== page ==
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Margaret Whitlam Galleries

Mapping Country

Melancholy

Fiona Foley
1988
Gouache, Coloured Crayon, reproduced images & found Natural Object and objects on paper
112cm x 75.5cm

Untitled

John Puhiatau Pule
1996
Lithograph on paper, JPP/RTP
76cm X 56cm

Towards Penrith

Herman Pekal
2004
Oil on panel

Landscape Painting

Bridget Maltese
2003
Oil on board
Donation from artist

Venue
Female Orphan School, Parramatta Campus (View Map)
Date
21 Jul - 29 Sep 2006
Open
Monday - Friday, 9.00am - 5.00pm

Mapping Country

This exhibtion is a juxtaposition of European and Inidgenous sensibilities towards the Australian landscape. The need to conquer the land and to inscribe one's own singular story upon has been fundamental to the European settler psyche within Australia. Europeans were impelled to modify, import, conquer and destroy. Changing ecological relationship was an implicit part of colonisation, as evident in the pastoral landscape by Pekel. Maltese and Baker, however depict an ancient landscape exposed ready to be mapped and conquered, reminisicent of the first European's glimpse of a raw, unformed and supposedly unclaimed land full of promise.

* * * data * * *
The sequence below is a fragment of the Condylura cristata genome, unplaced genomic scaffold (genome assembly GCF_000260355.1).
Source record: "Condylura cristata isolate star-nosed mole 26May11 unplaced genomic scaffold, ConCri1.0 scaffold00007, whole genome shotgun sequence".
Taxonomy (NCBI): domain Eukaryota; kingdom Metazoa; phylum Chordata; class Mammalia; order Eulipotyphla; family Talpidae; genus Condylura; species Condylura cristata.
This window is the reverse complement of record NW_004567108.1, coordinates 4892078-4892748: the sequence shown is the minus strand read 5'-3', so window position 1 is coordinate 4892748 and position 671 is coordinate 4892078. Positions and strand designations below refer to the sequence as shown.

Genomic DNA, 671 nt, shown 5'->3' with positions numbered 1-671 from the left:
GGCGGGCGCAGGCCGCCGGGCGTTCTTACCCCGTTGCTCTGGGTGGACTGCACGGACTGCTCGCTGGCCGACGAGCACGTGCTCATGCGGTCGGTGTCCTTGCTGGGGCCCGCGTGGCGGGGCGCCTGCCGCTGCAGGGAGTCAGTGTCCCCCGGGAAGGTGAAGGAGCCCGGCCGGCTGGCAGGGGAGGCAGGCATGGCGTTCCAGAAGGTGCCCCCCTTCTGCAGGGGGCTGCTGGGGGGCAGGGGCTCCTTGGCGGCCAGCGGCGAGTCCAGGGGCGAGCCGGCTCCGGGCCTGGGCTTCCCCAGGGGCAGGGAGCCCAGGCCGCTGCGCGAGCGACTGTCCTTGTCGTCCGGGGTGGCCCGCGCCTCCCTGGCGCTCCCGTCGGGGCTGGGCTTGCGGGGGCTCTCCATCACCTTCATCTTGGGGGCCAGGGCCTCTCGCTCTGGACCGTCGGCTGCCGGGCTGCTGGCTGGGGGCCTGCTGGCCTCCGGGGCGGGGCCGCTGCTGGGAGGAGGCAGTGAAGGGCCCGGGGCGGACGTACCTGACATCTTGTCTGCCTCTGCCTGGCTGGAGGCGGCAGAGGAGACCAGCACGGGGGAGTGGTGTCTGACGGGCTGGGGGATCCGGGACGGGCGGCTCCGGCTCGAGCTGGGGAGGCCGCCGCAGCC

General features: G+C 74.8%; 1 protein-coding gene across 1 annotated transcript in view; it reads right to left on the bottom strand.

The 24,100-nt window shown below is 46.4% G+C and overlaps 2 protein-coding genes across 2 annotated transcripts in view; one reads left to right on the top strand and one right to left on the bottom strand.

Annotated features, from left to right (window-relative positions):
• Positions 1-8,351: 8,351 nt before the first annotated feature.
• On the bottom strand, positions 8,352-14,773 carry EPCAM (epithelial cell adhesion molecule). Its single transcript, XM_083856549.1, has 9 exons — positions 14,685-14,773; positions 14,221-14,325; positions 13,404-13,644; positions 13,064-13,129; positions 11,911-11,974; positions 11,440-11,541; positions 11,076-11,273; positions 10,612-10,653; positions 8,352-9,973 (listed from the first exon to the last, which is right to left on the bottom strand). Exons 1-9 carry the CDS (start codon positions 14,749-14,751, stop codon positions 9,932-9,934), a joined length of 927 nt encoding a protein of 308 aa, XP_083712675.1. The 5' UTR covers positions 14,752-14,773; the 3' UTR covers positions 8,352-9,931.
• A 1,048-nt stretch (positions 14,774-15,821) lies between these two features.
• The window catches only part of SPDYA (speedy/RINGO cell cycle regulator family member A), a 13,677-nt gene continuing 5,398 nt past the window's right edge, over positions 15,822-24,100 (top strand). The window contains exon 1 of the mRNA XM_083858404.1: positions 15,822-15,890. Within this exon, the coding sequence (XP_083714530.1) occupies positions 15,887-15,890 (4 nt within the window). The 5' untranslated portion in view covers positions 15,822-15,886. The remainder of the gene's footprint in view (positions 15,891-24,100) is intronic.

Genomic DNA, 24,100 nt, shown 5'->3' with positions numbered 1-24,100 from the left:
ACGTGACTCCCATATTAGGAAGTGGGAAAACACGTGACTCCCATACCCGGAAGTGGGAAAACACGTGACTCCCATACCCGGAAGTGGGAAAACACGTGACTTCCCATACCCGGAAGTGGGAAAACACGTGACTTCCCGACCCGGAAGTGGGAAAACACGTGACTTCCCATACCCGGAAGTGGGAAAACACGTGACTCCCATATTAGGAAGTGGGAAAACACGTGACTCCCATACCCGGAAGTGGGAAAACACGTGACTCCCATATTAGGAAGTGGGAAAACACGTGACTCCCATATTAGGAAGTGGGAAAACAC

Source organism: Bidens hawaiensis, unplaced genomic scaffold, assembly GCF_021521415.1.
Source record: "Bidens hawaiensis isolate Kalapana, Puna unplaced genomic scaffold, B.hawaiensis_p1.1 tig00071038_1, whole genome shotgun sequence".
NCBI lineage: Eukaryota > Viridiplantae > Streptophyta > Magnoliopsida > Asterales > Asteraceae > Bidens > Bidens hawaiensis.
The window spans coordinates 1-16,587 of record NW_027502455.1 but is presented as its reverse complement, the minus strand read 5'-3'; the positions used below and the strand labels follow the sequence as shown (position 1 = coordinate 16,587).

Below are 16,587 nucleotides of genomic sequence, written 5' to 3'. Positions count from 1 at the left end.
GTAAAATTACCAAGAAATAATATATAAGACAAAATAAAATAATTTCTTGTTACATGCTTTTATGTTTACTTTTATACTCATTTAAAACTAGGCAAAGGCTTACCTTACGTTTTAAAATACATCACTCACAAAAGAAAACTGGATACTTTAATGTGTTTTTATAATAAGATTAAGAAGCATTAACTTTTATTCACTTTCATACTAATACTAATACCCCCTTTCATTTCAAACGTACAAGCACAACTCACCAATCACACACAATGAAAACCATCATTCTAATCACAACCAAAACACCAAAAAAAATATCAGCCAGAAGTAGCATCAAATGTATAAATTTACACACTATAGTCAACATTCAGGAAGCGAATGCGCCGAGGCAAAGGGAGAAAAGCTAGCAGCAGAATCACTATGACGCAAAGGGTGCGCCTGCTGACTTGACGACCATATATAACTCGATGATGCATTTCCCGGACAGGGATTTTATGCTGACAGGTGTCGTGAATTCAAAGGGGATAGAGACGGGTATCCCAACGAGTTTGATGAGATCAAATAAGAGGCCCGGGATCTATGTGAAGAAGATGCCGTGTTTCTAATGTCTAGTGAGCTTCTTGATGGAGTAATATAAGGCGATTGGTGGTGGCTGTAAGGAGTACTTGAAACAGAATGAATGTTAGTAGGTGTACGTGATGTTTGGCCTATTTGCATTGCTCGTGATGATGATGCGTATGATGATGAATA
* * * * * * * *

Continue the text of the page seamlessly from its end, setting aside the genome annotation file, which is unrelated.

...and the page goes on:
The landscapes produced by indigenous artists, depict their complex social relationships with their land, which is so central to indigenous community life. In Hargrave's " Women ceremony", tells a sacred story of women's ceremonial activities within her dreamtime landscape. For example, the curvy shapes depict both young and old and the circles represent campsites, whilst the straight lines are travelling lines.

Nangala and Timms also map their respective countries, within the Great Sandy Desert and Turkey Creek, their traditional iconography, can be read as a deed of title of that land. Foley's, Melancholy" focuses upon one of Indigenous Australians most famous sacred and contested sites, Uluru which is currently jointly managed, by Indigenous and European custodians. This symbolizes the ever present reminder of European settlers asserting custodianship over indigenous sites and artifacts and therefore Australia.

"One stance seeks to dominant and view it from above, the other is embedded and enfolded: one is assertive and conquering, the other is respectful and humbling: one is linear and progressive, the other is encircling and holistic: one looks beyond to the horizon, wishing to see over it, the other absorbs the place itself and seeks the secrets within"

(Tom Griffith, 1997)